UC Santa Barbara Library’s Historical Recordings Database Adds Linked Data; Over 30,000 Sound Recordings Available to Stream Free-of Charge
Note: Corrected Title
From UCSB Library:
A team of researchers at the UCSB Library recently finished an exciting enhancement project to the Discography of American Historical Recordings (DAHR), an online database of over 314,000 master recordings made by American record companies during the 78rpm era.
DAHR is the preeminent searchable database documenting historical commercial sound recordings in the US, with audio streaming of more than 30,000 recordings, available free-of-charge. It boasts an impressive 200,000 users each year and continues to grow in popularity, particularly as more digitized recordings are added.
With funding from the Library of Congress National Recording Preservation Board, a team of editors at the UCSB Library Special Research Collections spent a year integrating “Linked Data” into DAHR’s features. At its core, Linked Data is a mechanism for identifying relationships between different online entities, making the data more meaningful and useful. It’s a way of saying the Duke Ellington in our database is the same as the Duke Ellington in any number of other databases and is becoming a standard across the web.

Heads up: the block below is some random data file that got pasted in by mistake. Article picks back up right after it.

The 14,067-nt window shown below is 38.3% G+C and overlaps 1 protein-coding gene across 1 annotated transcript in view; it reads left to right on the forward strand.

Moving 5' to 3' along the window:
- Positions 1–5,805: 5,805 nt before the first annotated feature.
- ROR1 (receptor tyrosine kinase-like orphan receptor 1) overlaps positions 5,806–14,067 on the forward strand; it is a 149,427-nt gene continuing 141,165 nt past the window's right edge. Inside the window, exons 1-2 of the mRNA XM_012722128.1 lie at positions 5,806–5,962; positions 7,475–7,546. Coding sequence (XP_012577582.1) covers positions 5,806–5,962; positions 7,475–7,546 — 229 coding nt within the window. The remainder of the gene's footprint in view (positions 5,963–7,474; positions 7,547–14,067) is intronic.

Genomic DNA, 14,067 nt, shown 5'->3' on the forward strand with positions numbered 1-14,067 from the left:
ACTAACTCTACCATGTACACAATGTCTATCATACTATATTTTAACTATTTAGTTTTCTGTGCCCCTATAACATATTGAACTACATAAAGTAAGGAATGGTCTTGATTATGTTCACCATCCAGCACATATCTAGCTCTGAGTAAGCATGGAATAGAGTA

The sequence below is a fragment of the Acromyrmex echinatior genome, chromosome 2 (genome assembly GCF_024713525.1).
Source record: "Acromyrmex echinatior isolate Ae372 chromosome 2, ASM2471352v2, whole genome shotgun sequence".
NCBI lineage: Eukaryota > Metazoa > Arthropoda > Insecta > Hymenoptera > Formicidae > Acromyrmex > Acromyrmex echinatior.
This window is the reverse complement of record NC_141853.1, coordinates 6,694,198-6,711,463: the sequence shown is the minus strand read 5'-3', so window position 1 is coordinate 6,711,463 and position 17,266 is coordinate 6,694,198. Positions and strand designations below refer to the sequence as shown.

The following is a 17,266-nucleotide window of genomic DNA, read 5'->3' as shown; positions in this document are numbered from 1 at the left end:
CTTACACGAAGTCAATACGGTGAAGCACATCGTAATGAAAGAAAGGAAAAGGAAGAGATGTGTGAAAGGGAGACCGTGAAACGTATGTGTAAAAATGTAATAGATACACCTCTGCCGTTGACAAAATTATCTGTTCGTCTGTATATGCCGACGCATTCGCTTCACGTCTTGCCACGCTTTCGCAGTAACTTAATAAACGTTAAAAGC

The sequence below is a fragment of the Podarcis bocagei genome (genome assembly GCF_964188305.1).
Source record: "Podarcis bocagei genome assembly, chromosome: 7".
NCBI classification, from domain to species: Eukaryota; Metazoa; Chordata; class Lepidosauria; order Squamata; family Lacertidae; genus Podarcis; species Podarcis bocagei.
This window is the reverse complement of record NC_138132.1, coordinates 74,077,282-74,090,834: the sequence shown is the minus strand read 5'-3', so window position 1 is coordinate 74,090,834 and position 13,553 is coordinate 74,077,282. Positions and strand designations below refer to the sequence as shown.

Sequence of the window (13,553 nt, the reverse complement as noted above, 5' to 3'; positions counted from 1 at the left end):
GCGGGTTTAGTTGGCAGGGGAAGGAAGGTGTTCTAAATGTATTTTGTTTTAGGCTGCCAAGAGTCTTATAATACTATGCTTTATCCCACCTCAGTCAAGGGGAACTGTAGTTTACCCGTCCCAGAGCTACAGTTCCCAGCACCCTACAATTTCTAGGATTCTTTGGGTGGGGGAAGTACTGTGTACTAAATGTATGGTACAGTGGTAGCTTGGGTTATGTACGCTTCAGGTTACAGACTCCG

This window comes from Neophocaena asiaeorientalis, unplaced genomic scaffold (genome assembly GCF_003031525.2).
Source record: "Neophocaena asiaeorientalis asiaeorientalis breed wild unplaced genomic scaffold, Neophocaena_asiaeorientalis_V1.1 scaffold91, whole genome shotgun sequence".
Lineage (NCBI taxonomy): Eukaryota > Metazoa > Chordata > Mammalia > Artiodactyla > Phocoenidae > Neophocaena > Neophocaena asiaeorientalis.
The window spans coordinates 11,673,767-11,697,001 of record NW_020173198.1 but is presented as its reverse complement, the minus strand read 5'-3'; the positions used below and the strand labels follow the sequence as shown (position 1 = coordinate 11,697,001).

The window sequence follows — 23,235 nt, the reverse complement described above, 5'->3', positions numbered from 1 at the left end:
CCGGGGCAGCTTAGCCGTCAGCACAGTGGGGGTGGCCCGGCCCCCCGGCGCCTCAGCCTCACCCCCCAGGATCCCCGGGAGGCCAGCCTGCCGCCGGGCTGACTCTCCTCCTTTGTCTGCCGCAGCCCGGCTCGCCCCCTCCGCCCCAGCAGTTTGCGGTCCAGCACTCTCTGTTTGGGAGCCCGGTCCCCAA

By harvesting data from around the web using the Library of Congress identity, records in DAHR now have enhanced features like Wikipedia biographies, photographs, and links to many other databases. For example, Duke Ellington’s DAHR listing has links to information in other online sources including Discogs, where you might research LP reissues, Allmusic, where you could read record reviews, or Spotify, where you could access streaming audio of Ellington.
About Gary Price
Gary Price (email@example.com) is a librarian, writer, consultant, and frequent conference speaker based in the Washington D.C. metro area. He earned his MLIS degree from Wayne State University in Detroit. Price has won several awards including the SLA Innovations in Technology Award and Alumnus of the Year from the Wayne St. University Library and Information Science Program. From 2006-2009 he was Director of Online Information Services at Ask.com.